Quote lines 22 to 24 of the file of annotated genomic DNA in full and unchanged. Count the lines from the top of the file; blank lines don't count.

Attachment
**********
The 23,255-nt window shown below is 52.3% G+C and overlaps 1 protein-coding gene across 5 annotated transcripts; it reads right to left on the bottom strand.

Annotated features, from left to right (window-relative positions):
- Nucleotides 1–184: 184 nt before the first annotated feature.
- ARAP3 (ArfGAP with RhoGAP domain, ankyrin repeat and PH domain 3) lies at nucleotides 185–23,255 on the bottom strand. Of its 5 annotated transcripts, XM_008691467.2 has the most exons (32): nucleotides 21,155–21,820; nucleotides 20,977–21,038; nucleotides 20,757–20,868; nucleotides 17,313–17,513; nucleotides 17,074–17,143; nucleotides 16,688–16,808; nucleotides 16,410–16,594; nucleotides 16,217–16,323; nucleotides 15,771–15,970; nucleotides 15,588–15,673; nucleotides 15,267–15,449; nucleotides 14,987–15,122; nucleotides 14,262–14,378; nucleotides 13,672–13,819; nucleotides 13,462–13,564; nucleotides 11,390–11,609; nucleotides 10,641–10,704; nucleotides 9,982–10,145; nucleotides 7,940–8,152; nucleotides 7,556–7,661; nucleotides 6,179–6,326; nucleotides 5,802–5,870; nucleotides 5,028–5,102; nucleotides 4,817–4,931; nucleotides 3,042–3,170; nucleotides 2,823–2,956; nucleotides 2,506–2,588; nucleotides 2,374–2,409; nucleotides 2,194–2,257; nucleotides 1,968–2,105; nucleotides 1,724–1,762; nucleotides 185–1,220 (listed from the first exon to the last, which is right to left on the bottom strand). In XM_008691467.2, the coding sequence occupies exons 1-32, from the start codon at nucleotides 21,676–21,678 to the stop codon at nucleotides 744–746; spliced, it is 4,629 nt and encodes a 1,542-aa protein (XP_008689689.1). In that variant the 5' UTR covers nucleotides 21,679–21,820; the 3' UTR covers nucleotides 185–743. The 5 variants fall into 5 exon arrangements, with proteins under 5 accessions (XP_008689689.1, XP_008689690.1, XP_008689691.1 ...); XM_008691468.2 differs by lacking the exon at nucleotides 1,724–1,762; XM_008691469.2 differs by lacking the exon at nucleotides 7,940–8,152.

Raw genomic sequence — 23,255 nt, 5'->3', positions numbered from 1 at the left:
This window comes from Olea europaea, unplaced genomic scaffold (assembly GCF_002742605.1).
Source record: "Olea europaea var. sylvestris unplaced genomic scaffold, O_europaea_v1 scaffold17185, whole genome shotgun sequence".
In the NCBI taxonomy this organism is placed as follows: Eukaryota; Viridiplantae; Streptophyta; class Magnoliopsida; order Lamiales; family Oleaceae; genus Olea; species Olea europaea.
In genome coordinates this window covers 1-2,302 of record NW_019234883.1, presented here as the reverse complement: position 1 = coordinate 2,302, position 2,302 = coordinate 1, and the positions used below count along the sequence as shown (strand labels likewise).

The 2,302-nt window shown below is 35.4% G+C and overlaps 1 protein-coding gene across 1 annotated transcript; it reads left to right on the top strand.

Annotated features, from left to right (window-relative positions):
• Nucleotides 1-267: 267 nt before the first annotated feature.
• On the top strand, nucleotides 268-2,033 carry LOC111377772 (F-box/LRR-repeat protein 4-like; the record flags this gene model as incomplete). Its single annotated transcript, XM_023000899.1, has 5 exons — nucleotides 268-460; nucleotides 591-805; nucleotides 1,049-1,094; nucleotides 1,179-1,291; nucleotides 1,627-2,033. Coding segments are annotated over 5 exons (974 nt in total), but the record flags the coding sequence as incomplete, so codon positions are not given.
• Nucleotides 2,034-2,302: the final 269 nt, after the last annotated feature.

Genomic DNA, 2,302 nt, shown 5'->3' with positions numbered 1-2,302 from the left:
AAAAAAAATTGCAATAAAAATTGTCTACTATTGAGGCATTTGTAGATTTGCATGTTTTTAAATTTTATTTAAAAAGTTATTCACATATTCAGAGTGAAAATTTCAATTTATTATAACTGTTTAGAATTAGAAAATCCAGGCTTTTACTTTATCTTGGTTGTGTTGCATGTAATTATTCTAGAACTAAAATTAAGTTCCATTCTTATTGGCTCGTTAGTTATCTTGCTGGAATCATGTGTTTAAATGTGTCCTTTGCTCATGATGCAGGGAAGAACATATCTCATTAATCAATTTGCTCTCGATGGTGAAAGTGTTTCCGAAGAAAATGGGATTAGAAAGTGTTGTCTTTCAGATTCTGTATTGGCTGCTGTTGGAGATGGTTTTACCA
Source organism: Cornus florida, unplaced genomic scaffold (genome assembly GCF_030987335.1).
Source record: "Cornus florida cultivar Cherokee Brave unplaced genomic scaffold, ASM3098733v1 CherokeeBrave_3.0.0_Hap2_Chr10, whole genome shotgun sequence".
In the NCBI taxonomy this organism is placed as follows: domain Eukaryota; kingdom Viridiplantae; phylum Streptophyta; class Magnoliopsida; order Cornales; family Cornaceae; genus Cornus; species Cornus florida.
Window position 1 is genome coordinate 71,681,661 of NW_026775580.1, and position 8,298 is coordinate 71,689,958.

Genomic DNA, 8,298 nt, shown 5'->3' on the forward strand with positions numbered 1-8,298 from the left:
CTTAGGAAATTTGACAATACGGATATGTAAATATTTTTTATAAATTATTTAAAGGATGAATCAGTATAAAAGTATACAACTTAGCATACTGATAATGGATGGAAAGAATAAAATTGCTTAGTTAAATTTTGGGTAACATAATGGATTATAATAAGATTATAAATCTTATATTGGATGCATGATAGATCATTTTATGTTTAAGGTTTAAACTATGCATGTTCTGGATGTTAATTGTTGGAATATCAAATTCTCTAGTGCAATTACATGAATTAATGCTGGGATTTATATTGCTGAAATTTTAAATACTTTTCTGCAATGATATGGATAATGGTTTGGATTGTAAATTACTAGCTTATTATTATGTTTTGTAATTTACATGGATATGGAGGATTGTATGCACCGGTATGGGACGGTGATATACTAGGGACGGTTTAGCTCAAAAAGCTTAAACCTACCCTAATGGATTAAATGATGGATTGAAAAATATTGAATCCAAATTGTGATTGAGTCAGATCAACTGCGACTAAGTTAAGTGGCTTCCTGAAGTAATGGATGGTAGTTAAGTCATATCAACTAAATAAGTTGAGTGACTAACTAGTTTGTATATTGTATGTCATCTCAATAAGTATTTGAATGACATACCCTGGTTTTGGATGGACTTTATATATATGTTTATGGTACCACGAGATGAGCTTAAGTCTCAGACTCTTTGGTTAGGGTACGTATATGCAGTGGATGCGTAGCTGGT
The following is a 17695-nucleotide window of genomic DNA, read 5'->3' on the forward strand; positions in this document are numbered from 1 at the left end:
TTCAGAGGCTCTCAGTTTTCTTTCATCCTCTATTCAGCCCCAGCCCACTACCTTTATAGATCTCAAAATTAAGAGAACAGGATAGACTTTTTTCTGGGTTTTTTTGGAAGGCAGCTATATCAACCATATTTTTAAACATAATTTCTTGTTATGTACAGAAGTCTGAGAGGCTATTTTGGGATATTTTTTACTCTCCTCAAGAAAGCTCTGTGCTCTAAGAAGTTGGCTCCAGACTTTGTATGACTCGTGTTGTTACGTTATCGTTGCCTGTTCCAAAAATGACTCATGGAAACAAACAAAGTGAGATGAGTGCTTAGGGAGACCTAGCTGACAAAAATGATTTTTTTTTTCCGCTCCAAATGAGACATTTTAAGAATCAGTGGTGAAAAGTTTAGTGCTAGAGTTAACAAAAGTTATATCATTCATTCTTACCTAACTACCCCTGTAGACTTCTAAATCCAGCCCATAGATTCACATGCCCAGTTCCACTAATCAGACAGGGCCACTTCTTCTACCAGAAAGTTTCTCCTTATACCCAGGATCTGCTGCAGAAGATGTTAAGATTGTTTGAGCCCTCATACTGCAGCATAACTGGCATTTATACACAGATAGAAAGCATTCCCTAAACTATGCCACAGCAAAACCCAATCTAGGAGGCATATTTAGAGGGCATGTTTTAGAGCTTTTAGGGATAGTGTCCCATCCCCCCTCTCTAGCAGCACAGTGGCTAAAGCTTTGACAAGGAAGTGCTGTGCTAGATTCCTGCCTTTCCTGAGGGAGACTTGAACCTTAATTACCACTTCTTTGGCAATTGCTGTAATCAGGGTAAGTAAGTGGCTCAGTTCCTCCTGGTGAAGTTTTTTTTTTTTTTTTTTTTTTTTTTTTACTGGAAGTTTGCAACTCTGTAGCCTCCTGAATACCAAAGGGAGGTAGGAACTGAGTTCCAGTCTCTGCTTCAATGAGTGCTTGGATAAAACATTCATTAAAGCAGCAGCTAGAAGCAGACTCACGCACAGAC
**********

CTTAGGAAATTTGACAATACGGATATGTAAATATTTTTTATAAATTATTTAAAGGATGAATCAGTATAAAAGTATACAACTTAGCATACTGATAATGGATGGAAAGAATAAAATTGCTTAGTTAAATTTTGGGTAACATAATGGATTATAATAAGATTATAAATCTTATATTGGATGCATGATAGATCATTTTATGTTTAAGGTTTAAACTATGCATGTTCTGGATGTTAATTGTTGGAATATCAAATTCTCTAGTGCAATTACATGAATTAATGCTGGGATTTATATTGCTGAAATTTTAAATACTTTTCTGCAATGATATGGATAATGGTTTGGATTGTAAATTACTAGCTTATTATTATGTTTTGTAATTTACATGGATATGGAGGATTGTATGCACCGGTATGGGACGGTGATATACTAGGGACGGTTTAGCTCAAAAAGCTTAAACCTACCCTAATGGATTAAATGATGGATTGAAAAATATTGAATCCAAATTGTGATTGAGTCAGATCAACTGCGACTAAGTTAAGTGGCTTCCTGAAGTAATGGATGGTAGTTAAGTCATATCAACTAAATAAGTTGAGTGACTAACTAGTTTGTATATTGTATGTCATCTCAATAAGTATTTGAATGACATACCCTGGTTTTGGATGGACTTTATATATATGTTTATGGTACCACGAGATGAGCTTAAGTCTCAGACTCTTTGGTTAGGGTACGTATATGCAGTGGATGCGTAGCTGGT
The following is a 17695-nucleotide window of genomic DNA, read 5'->3' on the forward strand; positions in this document are numbered from 1 at the left end:
TTCAGAGGCTCTCAGTTTTCTTTCATCCTCTATTCAGCCCCAGCCCACTACCTTTATAGATCTCAAAATTAAGAGAACAGGATAGACTTTTTTCTGGGTTTTTTTGGAAGGCAGCTATATCAACCATATTTTTAAACATAATTTCTTGTTATGTACAGAAGTCTGAGAGGCTATTTTGGGATATTTTTTACTCTCCTCAAGAAAGCTCTGTGCTCTAAGAAGTTGGCTCCAGACTTTGTATGACTCGTGTTGTTACGTTATCGTTGCCTGTTCCAAAAATGACTCATGGAAACAAACAAAGTGAGATGAGTGCTTAGGGAGACCTAGCTGACAAAAATGATTTTTTTTTTCCGCTCCAAATGAGACATTTTAAGAATCAGTGGTGAAAAGTTTAGTGCTAGAGTTAACAAAAGTTATATCATTCATTCTTACCTAACTACCCCTGTAGACTTCTAAATCCAGCCCATAGATTCACATGCCCAGTTCCACTAATCAGACAGGGCCACTTCTTCTACCAGAAAGTTTCTCCTTATACCCAGGATCTGCTGCAGAAGATGTTAAGATTGTTTGAGCCCTCATACTGCAGCATAACTGGCATTTATACACAGATAGAAAGCATTCCCTAAACTATGCCACAGCAAAACCCAATCTAGGAGGCATATTTAGAGGGCATGTTTTAGAGCTTTTAGGGATAGTGTCCCATCCCCCCTCTCTAGCAGCACAGTGGCTAAAGCTTTGACAAGGAAGTGCTGTGCTAGATTCCTGCCTTTCCTGAGGGAGACTTGAACCTTAATTACCACTTCTTTGGCAATTGCTGTAATCAGGGTAAGTAAGTGGCTCAGTTCCTCCTGGTGAAGTTTTTTTTTTTTTTTTTTTTTTTTTTTTACTGGAAGTTTGCAACTCTGTAGCCTCCTGAATACCAAAGGGAGGTAGGAACTGAGTTCCAGTCTCTGCTTCAATGAGTGCTTGGATAAAACATTCATTAAAGCAGCAGCTAGAAGCAGACTCACGCACAGAC